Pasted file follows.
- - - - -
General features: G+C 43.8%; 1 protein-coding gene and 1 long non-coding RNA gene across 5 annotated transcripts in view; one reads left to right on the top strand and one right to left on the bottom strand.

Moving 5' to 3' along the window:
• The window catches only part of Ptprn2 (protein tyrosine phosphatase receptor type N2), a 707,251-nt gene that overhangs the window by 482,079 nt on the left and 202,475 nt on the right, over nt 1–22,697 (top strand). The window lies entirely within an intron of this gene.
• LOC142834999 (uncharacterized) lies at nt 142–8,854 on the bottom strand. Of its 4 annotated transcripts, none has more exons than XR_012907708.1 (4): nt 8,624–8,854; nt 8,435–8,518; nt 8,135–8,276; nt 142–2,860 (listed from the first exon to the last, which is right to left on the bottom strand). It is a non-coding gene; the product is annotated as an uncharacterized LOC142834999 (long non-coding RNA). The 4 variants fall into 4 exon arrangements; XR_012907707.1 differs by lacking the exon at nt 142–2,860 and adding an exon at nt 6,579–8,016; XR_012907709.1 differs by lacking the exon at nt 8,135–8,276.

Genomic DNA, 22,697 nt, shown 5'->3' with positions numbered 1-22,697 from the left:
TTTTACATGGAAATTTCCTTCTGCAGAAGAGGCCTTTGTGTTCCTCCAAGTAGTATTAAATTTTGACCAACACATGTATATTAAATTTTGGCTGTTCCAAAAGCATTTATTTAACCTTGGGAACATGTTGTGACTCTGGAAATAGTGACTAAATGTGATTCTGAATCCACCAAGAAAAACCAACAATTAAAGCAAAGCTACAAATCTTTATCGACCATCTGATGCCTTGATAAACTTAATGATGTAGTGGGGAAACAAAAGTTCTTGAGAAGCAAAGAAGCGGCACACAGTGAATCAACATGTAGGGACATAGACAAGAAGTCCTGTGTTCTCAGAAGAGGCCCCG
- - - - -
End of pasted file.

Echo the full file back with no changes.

General features: G+C 43.8%; 1 protein-coding gene and 1 long non-coding RNA gene across 5 annotated transcripts in view; one reads left to right on the top strand and one right to left on the bottom strand.

Moving 5' to 3' along the window:
• The window catches only part of Ptprn2 (protein tyrosine phosphatase receptor type N2), a 707,251-nt gene that overhangs the window by 482,079 nt on the left and 202,475 nt on the right, over nt 1–22,697 (top strand). The window lies entirely within an intron of this gene.
• LOC142834999 (uncharacterized) lies at nt 142–8,854 on the bottom strand. Of its 4 annotated transcripts, none has more exons than XR_012907708.1 (4): nt 8,624–8,854; nt 8,435–8,518; nt 8,135–8,276; nt 142–2,860 (listed from the first exon to the last, which is right to left on the bottom strand). It is a non-coding gene; the product is annotated as an uncharacterized LOC142834999 (long non-coding RNA). The 4 variants fall into 4 exon arrangements; XR_012907707.1 differs by lacking the exon at nt 142–2,860 and adding an exon at nt 6,579–8,016; XR_012907709.1 differs by lacking the exon at nt 8,135–8,276.

Genomic DNA, 22,697 nt, shown 5'->3' with positions numbered 1-22,697 from the left:
TTTTACATGGAAATTTCCTTCTGCAGAAGAGGCCTTTGTGTTCCTCCAAGTAGTATTAAATTTTGACCAACACATGTATATTAAATTTTGGCTGTTCCAAAAGCATTTATTTAACCTTGGGAACATGTTGTGACTCTGGAAATAGTGACTAAATGTGATTCTGAATCCACCAAGAAAAACCAACAATTAAAGCAAAGCTACAAATCTTTATCGACCATCTGATGCCTTGATAAACTTAATGATGTAGTGGGGAAACAAAAGTTCTTGAGAAGCAAAGAAGCGGCACACAGTGAATCAACATGTAGGGACATAGACAAGAAGTCCTGTGTTCTCAGAAGAGGCCCCG